The Hays Daily News from Hays, Kansas on June 29, 2006 · Page 6
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The Hays Daily News from Hays, Kansas · Page 6

Hays, Kansas
Issue Date:
Thursday, June 29, 2006
Page 6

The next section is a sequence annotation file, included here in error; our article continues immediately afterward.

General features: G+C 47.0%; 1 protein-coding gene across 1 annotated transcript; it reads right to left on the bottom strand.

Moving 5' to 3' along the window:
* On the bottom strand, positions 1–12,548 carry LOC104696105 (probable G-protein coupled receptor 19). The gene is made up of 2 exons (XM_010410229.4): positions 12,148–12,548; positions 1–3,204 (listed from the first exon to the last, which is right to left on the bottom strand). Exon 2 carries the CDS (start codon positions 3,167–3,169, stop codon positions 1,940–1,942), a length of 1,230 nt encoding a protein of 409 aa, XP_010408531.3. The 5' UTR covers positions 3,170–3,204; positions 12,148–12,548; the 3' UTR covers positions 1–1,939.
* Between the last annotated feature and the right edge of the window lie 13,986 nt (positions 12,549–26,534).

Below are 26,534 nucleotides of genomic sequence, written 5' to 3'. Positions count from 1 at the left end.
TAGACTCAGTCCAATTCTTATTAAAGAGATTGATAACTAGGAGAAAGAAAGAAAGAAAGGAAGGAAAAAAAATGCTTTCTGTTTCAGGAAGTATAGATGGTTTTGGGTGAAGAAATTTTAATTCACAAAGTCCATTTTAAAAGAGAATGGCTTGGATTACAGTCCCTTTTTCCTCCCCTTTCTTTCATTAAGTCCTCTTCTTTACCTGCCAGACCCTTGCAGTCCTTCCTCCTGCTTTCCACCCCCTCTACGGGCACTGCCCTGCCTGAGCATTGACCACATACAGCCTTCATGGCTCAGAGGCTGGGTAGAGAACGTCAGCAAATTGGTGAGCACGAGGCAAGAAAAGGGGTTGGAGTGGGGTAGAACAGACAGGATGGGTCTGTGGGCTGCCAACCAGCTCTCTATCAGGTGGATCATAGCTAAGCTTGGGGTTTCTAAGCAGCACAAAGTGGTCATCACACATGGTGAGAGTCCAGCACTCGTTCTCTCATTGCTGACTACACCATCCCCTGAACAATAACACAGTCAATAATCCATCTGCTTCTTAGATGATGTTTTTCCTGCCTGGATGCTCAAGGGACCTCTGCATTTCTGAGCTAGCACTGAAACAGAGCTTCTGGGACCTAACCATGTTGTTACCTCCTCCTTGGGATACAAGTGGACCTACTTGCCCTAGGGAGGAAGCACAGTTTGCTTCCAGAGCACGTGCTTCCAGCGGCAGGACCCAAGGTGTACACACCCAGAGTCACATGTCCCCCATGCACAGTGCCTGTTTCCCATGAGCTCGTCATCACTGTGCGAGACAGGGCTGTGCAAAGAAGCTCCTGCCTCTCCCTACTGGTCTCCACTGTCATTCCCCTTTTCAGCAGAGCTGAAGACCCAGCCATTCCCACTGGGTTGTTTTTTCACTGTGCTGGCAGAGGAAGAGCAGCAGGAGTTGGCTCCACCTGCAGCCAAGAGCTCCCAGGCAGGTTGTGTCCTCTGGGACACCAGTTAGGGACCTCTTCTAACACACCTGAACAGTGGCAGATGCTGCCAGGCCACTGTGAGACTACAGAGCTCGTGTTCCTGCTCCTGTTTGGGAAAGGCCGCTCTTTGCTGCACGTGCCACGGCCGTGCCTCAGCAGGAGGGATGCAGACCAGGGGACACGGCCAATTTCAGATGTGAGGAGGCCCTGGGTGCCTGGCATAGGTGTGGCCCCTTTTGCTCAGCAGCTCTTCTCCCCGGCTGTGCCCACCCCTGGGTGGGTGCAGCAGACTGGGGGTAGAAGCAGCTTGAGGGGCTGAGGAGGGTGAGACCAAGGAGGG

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A6 THE HAYS DAILY NEWS FOR THE RECORD THURSDAY, JUNE 29,2006 Gayla Norton Gayla Norton, 53, Logan, died Wednesday, June 28, 2006, at Logan Manor Nursing Home, Logan. She was born Dec. 24,1952, in Phillipsburg to Leonard Herman and Aleene Bernice (Cox) Kemper. She married Quinton E. Norton on Feb. 12,1971, in Phillipsburg. He preceded her in death on Dec. 17,1998. She was a homemaker. Survivors include a son, John Norton, Edmond; a daughter, Kimberly Richard, Edmond; a brother, Gary Kemper, Phillipsburg; and three grandchildren, Graveside services will be at 10:30 a.m. Saturday at Pleasant View Cemetery, Logan. Visitation will be from 5 to 9 p.m. today and from 9 a.m. to 9 p.m. Friday, all at Logan Funeral Home, 102 Church St., Logan. Memorials are suggested to Gayla Norton Memorial Fund. Phyllis M.Collette Phyllis M. Collette, 78, Concordia, died Tuesday, June 27, 2006, at St. Francis Regional Medical Center, Wichita. She was born Sept. 29, 1927, in Clyde to Gaspard Julian Girard and Alma Beatrice Ribordy. She was a graduate of Clyde High School. She married Ronald B. Collette on Oct. 28,1946, at St. Joseph Catholic Church, St. Joseph. She was a homemaker. Survivors include her hus- Mary Lol» Gross, 89, Novato, Calif., a former Russell resident, died Thursday, May 11,2006, In Novato, Services will be at 3 p.m. July & at the First Congregational Church, Russell. Nadyrte Calvert Gibson, 90, Long Beach, Calif., died Wednesday, May 31,2006, at her sdn's home In Grand Junction, Colo. Memorial services will be at 10 a.m. July 1 at Los Altos Methodist Church, Long Beach. Roosevelt B. "Roate" Henderson Jr., 69, Russell, died Thursday, June 22,2006, at Hays Medical Center. Memorial services will be at 11 a.m. Saturday at Pohlman- Varner-Peeler Mortuary, 610 N. Maple, Russell, KS 67665. Visitation will be from 8:30 a.m. to 5 p.m. Friday at the fu- band, of the home; five sons, Larry E. Collette, Wamego, Gary F. Collette, Lenexa, Ronald B. Collette Jr., Lecompton, and Jerry Collette and Mark G. Collette, both of Aurora; five daughters, Mary Beth Van- Roekel, Logan, Joyce Bigler, Perry, Linda M. St. Pierre, Concordia, Kay Ann L'Ecuyer, Hesston, and Judy P. Hamilton, Hutchinson; her mother, Hays; neralhdme. Louise Newell, 59, former area resident, died Sunday, June 25,2006, at her home in Mesa, Ariz. Services will be at 11 a.m. Friday, at St. Joseph Catholic Church, Damar; burial in Sacred Heart Cemetery, Plainvllle. Visitation will be from 5 to 8 p.m. today at Brock's North Hill Chapel, 2509 Vine Street, Hays, and from 10 a.m. until time of service Friday at the church. Kenneth M. Pfannenstlel, 64, Denver, died Saturday, June 24,2006, at St. John's Hospice, Lakewood, Colo. . Services will be at 2 p.m. Friday at Hays Memorial Chapel Funeral Home, 20th and Pine; Inurnment in St. Joseph Cemetery, Hays. Visitation will be from 1 p.m. until time of service Friday at the four brothers, Gerald D. Girard, Kirkwood, Mo., Donald Girard, Pratt, Bill Girard, Manhattan, and Robert Girard, Hays; a sister, Joann D. Kelly, Wichita; 31 grandchildren; and 32 great- grandchildren. She was preceded in death by a son, Brian E. Collette, and her father. Services will be at 10:30 a.m. Friday at Our Lady of Perpetu- funeral home: Elsie Niedenthal jinfce, 100, Russell, died Monday, June 26,2006, at Main street Manor of Russell Regional Hospital. Services will be at 2 p.m. Friday at Pohlman-Varner- Peeler Mortuary, 610 N. Maple, Russell; burial In Russell City Cemetery. Visitation will be until 6 p.m. today at the funeral home; the casket will be closed. OlITIMYPfUCY The Hays Dally News will publish a basic, standard obituary free of charge for people with direct ties to the newspaper's circulation area. If survivors desks to add Information to an obituary, they may do so for an additional charge. Completely custom obituaries are handled as paid advertising. For more Information, call (785) 628-1081. al Help Catholic Church, Concordia; burial in St. Peter Catholic Cemetery, Aurora. Visitation will be until 5 p.m. today at Chaput-Buoy Funeral Home, 325 W. Sixth, Concordia, and from 5:30 to 8 p.m. today at the church. There will be a vigil service at 6:30 p.m. today at the church. Memorials are suggested to Hospice Services or for Masses. ZONING: Audience shows displeasure on issue CONTINUED FROM PAGE A1 Dave Yeafout from Baughman, an engineering, surveying, planning, landscape and architecture firm in Wichita, tried to convince the crowd that zoning would protect agriculture. "It helps you maintain an agricultural livelihood," Yearout said. "The only impact it has on you is if you choose to not use your land for agriculture or if your neighbor makes that choice." During the meeting, the crowd was restless, shouting opposition to the zoning and insults at Yearout. "I've been called a liar in this county more than any other county I've worked with," Yearout said. The nearly three dozen in attendance burst into applause at the statement. "Without regulations, neither the county commission or others will have a voice on how to deal with changes," Yearout said, "and they will come — whether it's a ; landfill or something else." The recommendation of the ; committee will go to the Ellis ; County Commission for consider- j ation. ' "Our job was to go through ; and make a recommendation to I the commission," Russell said. , "They can decide whatever they j want." : Ellis County Public Works Ad- j ministrator Mike Graf said he ; will ask the commissioners dur- \ ing Wednesday's meeting when ; they wish to discuss the zoning ; recommendation. ; "We've made our decision," -, Russell said. "If you want to | voice your opinions, talk to the county commission." Reporter Karen M/kols can be', reached at (785) 62S-1081, ext. 143,' or by e-mail at FIRE: Insurance adjusters busy ANA: Learning to ask for help was difficult CONTINUED FROM PAGE A1 "In addition, even though I may appear more fragile, I like doing what others my age do," Ana said. "I enjoy going to the show, swimming, shopping, dancing, listening to music, chatting with my friends, singing with the karaoke machine, sleep-overs, eating with my friends and laughing with my friends." Ana likes helping other people. In 2004, Ana received the Kansas Yes I Can! award, given . by the Kansas Federation Couh- > cil for Exceptional Children,-in . recognition for her tutoring a younger student. Ana's dislikes are pretty typical, too. The items on that list are homework, housework, cleaning her room and washing dishes. Ana and her mother, Lori Hertel, spoke to a small group of people who came to hear them at the Hays Public Library this week. Their presentation was in connection to the art show, "Art Abilities: Natural Talents" hanging in the gallery at the library, "I have noticed that my *" friends tend to be stand-offish and do not call very often or invite me to go places with them," Ana said. "People tend to stare at me wherever I go and make me feel uncomfortable. I have always been small compared to other kids my age. As a result, people think I am younger than I am ,»: •,<,,••. :•. .!; : v-Miii.7.- Lori Hertel said that although- parents have fantasies that their children will be "perfect" and the parents will only have to sit back and watch their children grow, the reality is that parents have jobs to do. Having Ana has taught her many lessons, Lori said. One is to be thankful for time with her children. A son, Steven Lee, born after Ana, had the same disorder. He lived only a day. "I've learned that children are a gift that can be taken away in a split second," Lori Hertel said. The very first lesson Lori Hertel learned, though, was what it means to have to ask for help. Before that, Lori Hertel had always believed she could handle anything on her own. Related to learning what it means to ask for help, she learned another lesson — that people do have reasons to'as'k for help. People sometimes took an < . attitude when she was trying to get help that she really didn't need. Now that she knows what it's like to have to ask, she reacts with more understanding when someone has to ask her for help, Lori Hertel said. "I've learned that reaching out for help is very difficult, but when it comes to my child, I'll do anything," Hertel said. She said she's learned not to take things for granted, and that she has strengths she never knew she had. She's learned that sometimes there are questions that have no answers, like why this happened to Ana. As for Ana, she has learned that along with the difficulties she faces — painful exercises, surgeries, stares and rude comments from strangers — she has been blessed in many ways. She has eating people in'her'life'who help ; her,-Ana said-. •«••••• ,....••... "Most'important, I believe in myself and that I have the ability to do anything that I want to do," Ana said. "All I have to do is try." Reporter Phyllis Zorn can be reached at (785) 628-1081, ext. 137, or by e-mail at phylz & dally news. net. CONTINUED FROM PAGE A1 Buses for summer school ran on schedule Wednesday, but the driving portion of the district's driver's education program is on hold for a few days because the three driver's ed cars were in the building at the tune of the fire. The cars were parked in the south side of the building, which received little damage. However, the cars were covered with soot and also had some smoke damage. Bruce Rupp, director of the driver's ed program in the Hays district, said he hoped to have cars available and be back up and running by Monday Meanwhile, the driver's ed classroom instruction is ongoing as scheduled. The north side of the building received extensive fire and water damage. The administrative office also received smoke damage, as well as water damage, Gavon Smith, director of transportation, said that while s,ome insurance adjusters al- • ! ready have visited the site, the . district is awaiting the arrival of a structural engineer before they ; can determine the fate of the building. "They are at the Missouri site right now and will try to get here i as soon as possible, hopefully i next week," Smith said in reference to the collapse earlier this week of an Elks Lodge in Clinton, Mo. "We're just trying to do busi- ' ness as usual, as much as we can," he said. "We thought it was going to be get-ready-for-school time, but I guess not." Smith said he and other district administrators had been looking for a building in town to work out of temporarily, "but there isn't much out there." So for the time being, the fleet of district buses will remain parked in the fenced-in yard west of the barn. Smith said that until the structural engineer arrives, "we're not real definite about anything," including the cost estimate on damages and repair. Reporter Diane Gasper-O'Brien. can be'reached at (785) 628-» 081, .ext. 126, or by e-mail at : ; -' Stocks Stocks surge ahead of Fed's rate move PARTY: Several clothing options available at event CONTINUED FROM PAGE A1 But the event's location could be problematic. In recent years, Shawnee County officials have tried to stop property owners from using the area as a nudist center. County counselor Rich Eckert said officials will go to court today to seek an order canceling the event and a $10,000 fine against the property owners. A flyer for the Libertarian Party event, which is being advertised on a Topeka billboard, indicates that there will be clothing- required, clothing -optional and clothing-free areas. "I won't be nude in any way, shape or form," said Hodgkinson, who hopes to see between 100 to 200 people at the event. "Any nudity that may or may not be there is totally secondary to the fundraiser." Blocking the Libertarian Party fundraiser would violate free speech protections, Hodgkinson 2006 LIBERTARIAN PARTY CANDIDATES Govemor/Lt. Qov: Carl Kramer, Wichita, and Kalor Hebron, Derby Insurance Commissioner: Patrick Wilbur, Lawrence Secretary of State: Rob Hodgkinson, Stllwell Kansas Legislature 10th District: Robert Garrard, Edgerton 104th District: Ben Ferguson, Hutchinson * 106th District: Beth Weber, Hanover 119th District: Jack Warner, Wright. 121st District: Dannls Robison, St. Peter 2006 Reform Party Candidates U.S. House 1st District: Sylvester Cain, St. Marys 2nd District: Roger Tucker, Ottawa Govemor/Lt, Gov: Richard Lee Ranzau, Wichita, and Ellen L. Verell, Meade Secretary of State: Joseph L, Martin, St. Marys Kansas Legislature 5th District: Judy A. Tucker, Ottawa 121st District: Art R. Richmond, Selden said, but Eckert said the matter is simply about complying with a zoning restriction. "I don't care if it's the Avon Lady," Eckert said. "It's still a convention in a residential neighborhood, and that's not allowed under the zoning regulations there." However, Hodgkinson remains optimistic about both the event and the elections. Recent switches by Republicans to the Democratic Party show that "there is no difference" between the two large parties, Hodgkinson said. The Libertarian Party has about 9,000 Kansas members. It is fielding candidates in three statewide races in Kansas and 26 state legislative campaigns. "We've got a couple of really good candidates this year," Hodgkinson said. "These are people that if they are elected, they can do the job in Topeka and do it very well." There are more than 760,000 Republicans, 440,000 Democrats and 437,000 unaffiliated voters in the state. No Libertarian Party candidate has ever won a state or legislative campaign in Kansas, Hodgkinson said, although Libertarians have won office in other states. A second third party, the Reform Party, has candidates for the state's four Congressional seats, governor, secretary of state and four legislative races. Washburn University political science professor Bob Beatty said it's unlikely that Libertarians will do considerably better in this year's elections. Although some Libertarian ideas are popular with Kansas voters, third parties face an uphill battle in spending the amount of money needed to win political campaigns. "It's just so hard to get people to vote for a candidate that nobody thinks is going to win," Beatty said. NEW YORK (AP) — Wall Street advanced sharply today as upbeat economic news helped lift investors' spirits while they awaited the Federal Reserve's impending decision on interest rates. The market has endured several days of wildly erratic trading amid confusion about the prospect of higher interest rates. Investors, however, appeared to come to terms with the fact that the Fed will likely boost rates this afternoon and were looking for bargains after the market's recent selloff. Midday markets LOCAL INTEREST Courte«y Dirrall Q. Selbcl, Edwird Jonn Prlc* Chang* Alllell Corp 62.41 .82 Anheuser Busch 45.08 .10 AT&T 27.72- .31 Almos Energ Common 27.49 -.14 BankAmerlca Corp 47.71 .08 Baxter 38.44 .14 BP 68.14 .17 Caremarfc Rx 48.95 + .06 Commerce Banes 50.20 .47 ConAgra 21.77 .02 Dears & Co 80.52 + 1.87 Duf & Phelp 9.99 + .01 Duke Energy 29.50 +1.12 El Paso Coip 15.02 + .16 Halliburton 71.98 + 1.39 Kinder Morgan 99.83 + .28 Kellwood Co 28.74 + .41 LIVESTOCK Courtny OACO Inc. Est. Cattle Slaughter 124,000 Choice 3-beel (cut-out) $154.14 Western Ks Cattle '$84.00 Peoria Hogs $48.00 CHICAGO MERCANTILE BAND; Group starting to perform own songs, along with LeDoux's CONTINUED FROM PAGE A1 "We wanted to keep his spirit out there, but we don't want to be a tribute band," said Mark Sissel, guitarist and manager. "We want to stick to that same mold. Chris' was always a positive message. It was always a great energy. We wear hats, we wear boots. We want to stick to the mold he created. We're going to try to follow through with it for him, for his fans, for us. But at the same time we need to create our own identity. We miss Chris, but we still want to feel like we have our own energy It's up to us to come out and create that." Sissel said band members, most of whom hail from Wyoming, wanted to carry LeDoux's spirit when they started their original "Tribute to Chris LeDoux" tour. They also wanted to help fans with the When we lost Chris last year, by the time we got the kick out of our stomachs, we felt like first we wanted to go out and be with the fans. The fans are so loyal. I felt like they were taken aback just like we were. Mark Sissel, guitarist and manager of Western Underground grieving process. "When we lost Chris last year, by the time we got the kick out of our stomachs, we felt like first we wanted to go out and be with the fans," Sissel said. "The fans are so loyal. I felt like they were taken aback just like we were. We'd all lost — he was, in my mind — an American icon. He's John Wayne." Getting back on stage after LeDoux's death also was important for Sissel. "I wanted to keep our family together," he said. "That's the way Chris looked at it. I thought, well, I think he'd want us to." When Western Underground — which includes LeDoux's son Ned as one of its drummers — began touring last year, shows exclusively contained Chris LeDoux songs. Over time, the band has mixed in some of its own music, but it contains the same flavor that LeDoux championed, Sissel said. Dustin Evans has joined the band as its new lead singer. Sissel said at first Evans was concerned about appearing to try to replace Chris LeDoux. "He makes a point to say that 'nobody's doing that; nobody could ever do that. I'm just honored to be able to stand up here and sing some of his songs.' He does a great job, a very respectful job," Sissel said. Western Underground will continue to honor LeDoux while trying to blaze its own trail. "We're so appreciative and grateful for what Chris gave us," Sissel said. "We'll always carry the flag for Chris. We'll always have some of his music in the show. But we have to stand on our own feet." Reporter Will Manly can be reached at (785) 628-1081, ext. 138, or by e-mail at CourtMy DACO Inc. Pnv High Pr*v Low c«nt» ptr pound Pmv CIOM Noon Quota Live Beet Cattle June August October December 86.32 87.46 90.47 90.90 85.45 88.27 89.65 90.10 86.26 87.27 90.32 90.76 86.15 87.62 90.45 90.65 Feeder Cattle August September October November Hogs July August October December 117.60 117.10 115.80 1 14.40 73.00 70.25 61.40 57.55 116.62 116.12 114.95 113.35 71.56 69.10 60.60 67.16 117.20 116.95 116.76 113.90 72.02 69.62 60.92 67.45 117.26 116.75 115.67 113.65 72.70 70.60 61.60 67.70 Pork belllei July August February 96.35 92.10 86.30 93.90 69.60 85.25 96.00 91.52 85.25 97.76 93.76 66.25 Noon quotas Prict Chuiga Kroger 21.33 -.03 McDonalds : 32.84 + .87 Microsoft 23.45 +.29 MolsonCoors 68.04 +.46 Northwest Nat. Gas 35.88 +.07 Raytheon Co 44.08 + .35 Semco Energy Ino 5.52 -.02 Southwest Gas Corp 30.77 + .24 Sprint NexTel 19.78 +.06 Sysko Corp 30.31 0 Sykes Enterprises 16.28 + .39 Lowes Co 61.10 + .56 Home Depot Inc 35.98 -.18 Liz Clalbome 36.89 -.01 Union Pacific 88.88 -.57 Wai Mart 48.00 +.08 Westar Energy 22.14 + .03 HAYS CASH GRAINS CouitMy Midland MiriuHIngdollar. Local cash wheat 4.53 Local cash mllo 3.51 KANSAS CITY WHEAT CouitMy DACO Inc. dollira ptr biwhtl Pnw Pnw Prtv Noon High Low CIOM QuoU July 4.93V4 4.88 4.90% 4.93% September 5.04 4.97V4 4.99% 5.03% December 5.13V4 5.06V4 5.08 5.13 OIL CourtMy D»co Int. doUsn p*r Iwrai Kansas Crude, noon quote $64.00 NY Spot Crude, noon quote ....$73.35 + $1.16 LIVESTOCK St. Joseph, MO., Stockyards Feeder Cattle Auction Open, Mid-Session and Close lor Wednesday. Receipts: 340 Last Week: 340 Year Ago: 200 Compared to last week, leader cattle were not well tested on seasonally light receipts. However, there was an unmistakably rtonar undertone on this week's mostly plain ottering. The bulk ol th» cattle sold In very small IQU or tingle drafts with no large bunches to hilly twt the market. The crowd was fairly light but demand was very good and bidding was aggressive on all classes. CHICAGO BOARD OF TRADE Courtny DACO Inc. Prtv Prtv Prtv Noon High Low Clow Quota Wheat doUvtptrbuihtl July 3.78 3.70 3.72 3.72 V4 September 3.96V4 3.87 3.88 3.94 V4 December 4.16 4.07 4.07% 4.12 Corn dollira ptrbiwlwl July 2.28W 2,26W 2.26 2.28V4 September 2.40% 2.36% 2.37 2.40 December 2.55 2.61% 2.62 2.54% Soybean* oon.n ptr OWM July 6.83 6.75 V4 5.78 Vi 6.83 August 6.90 5.82% 6.85% 6.90 November 6.10 6.02 6.06% 6.10V4 Soybean maal M \»n ptr ton July 174.00 172.00 172.70 172.60 August 176.20 173,30 174.30 174.00 October 177.00 176.00 175.80 176.80 9 ati doll*™ DM bush* July 2.10V4 2.06V4 2.06% Z.10V4 September 1.87% 1.90 1.90'/4 1.86V4 December 1.99 1.93% 1.83% 1.88 METALS New YORK (AP) — Spot nonferrous metal prices today. Copper • 335.70 cents Cathode lull plate, U.S. destinations. Copper 360.30 cents per Ib., N.Y. Mere spot Lead • $844.go per metric ton, London Metal Exch. Zinc • 149.44 cents Ib., delivered. • $888.26 Handy « Herman (only dally Silver- NY Merc silver spot month Wednesday $10.148 ofl $0.037. f